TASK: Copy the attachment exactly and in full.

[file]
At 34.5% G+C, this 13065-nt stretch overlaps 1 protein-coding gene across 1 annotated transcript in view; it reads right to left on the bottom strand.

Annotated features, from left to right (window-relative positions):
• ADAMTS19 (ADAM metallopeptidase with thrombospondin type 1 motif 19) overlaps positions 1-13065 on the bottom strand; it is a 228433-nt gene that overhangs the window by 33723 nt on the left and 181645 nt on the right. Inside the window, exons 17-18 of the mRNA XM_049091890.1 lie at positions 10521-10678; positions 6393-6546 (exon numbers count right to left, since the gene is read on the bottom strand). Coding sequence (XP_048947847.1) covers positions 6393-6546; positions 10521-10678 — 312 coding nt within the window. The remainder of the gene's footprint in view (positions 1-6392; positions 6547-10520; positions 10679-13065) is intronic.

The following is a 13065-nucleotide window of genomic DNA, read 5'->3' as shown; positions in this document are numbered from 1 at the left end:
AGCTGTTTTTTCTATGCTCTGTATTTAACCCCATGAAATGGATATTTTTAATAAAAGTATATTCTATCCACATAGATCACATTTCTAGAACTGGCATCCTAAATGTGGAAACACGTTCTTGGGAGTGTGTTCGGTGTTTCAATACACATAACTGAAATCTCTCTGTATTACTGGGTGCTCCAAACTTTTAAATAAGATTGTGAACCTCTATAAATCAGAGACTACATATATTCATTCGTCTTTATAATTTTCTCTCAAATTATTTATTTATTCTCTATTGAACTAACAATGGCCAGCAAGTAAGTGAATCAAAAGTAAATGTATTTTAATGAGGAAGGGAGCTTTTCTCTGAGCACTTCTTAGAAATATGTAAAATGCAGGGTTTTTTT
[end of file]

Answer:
At 34.5% G+C, this 13065-nt stretch overlaps 1 protein-coding gene across 1 annotated transcript in view; it reads right to left on the bottom strand.

Annotated features, from left to right (window-relative positions):
• ADAMTS19 (ADAM metallopeptidase with thrombospondin type 1 motif 19) overlaps positions 1-13065 on the bottom strand; it is a 228433-nt gene that overhangs the window by 33723 nt on the left and 181645 nt on the right. Inside the window, exons 17-18 of the mRNA XM_049091890.1 lie at positions 10521-10678; positions 6393-6546 (exon numbers count right to left, since the gene is read on the bottom strand). Coding sequence (XP_048947847.1) covers positions 6393-6546; positions 10521-10678 — 312 coding nt within the window. The remainder of the gene's footprint in view (positions 1-6392; positions 6547-10520; positions 10679-13065) is intronic.

The following is a 13065-nucleotide window of genomic DNA, read 5'->3' as shown; positions in this document are numbered from 1 at the left end:
AGCTGTTTTTTCTATGCTCTGTATTTAACCCCATGAAATGGATATTTTTAATAAAAGTATATTCTATCCACATAGATCACATTTCTAGAACTGGCATCCTAAATGTGGAAACACGTTCTTGGGAGTGTGTTCGGTGTTTCAATACACATAACTGAAATCTCTCTGTATTACTGGGTGCTCCAAACTTTTAAATAAGATTGTGAACCTCTATAAATCAGAGACTACATATATTCATTCGTCTTTATAATTTTCTCTCAAATTATTTATTTATTCTCTATTGAACTAACAATGGCCAGCAAGTAAGTGAATCAAAAGTAAATGTATTTTAATGAGGAAGGGAGCTTTTCTCTGAGCACTTCTTAGAAATATGTAAAATGCAGGGTTTTTTT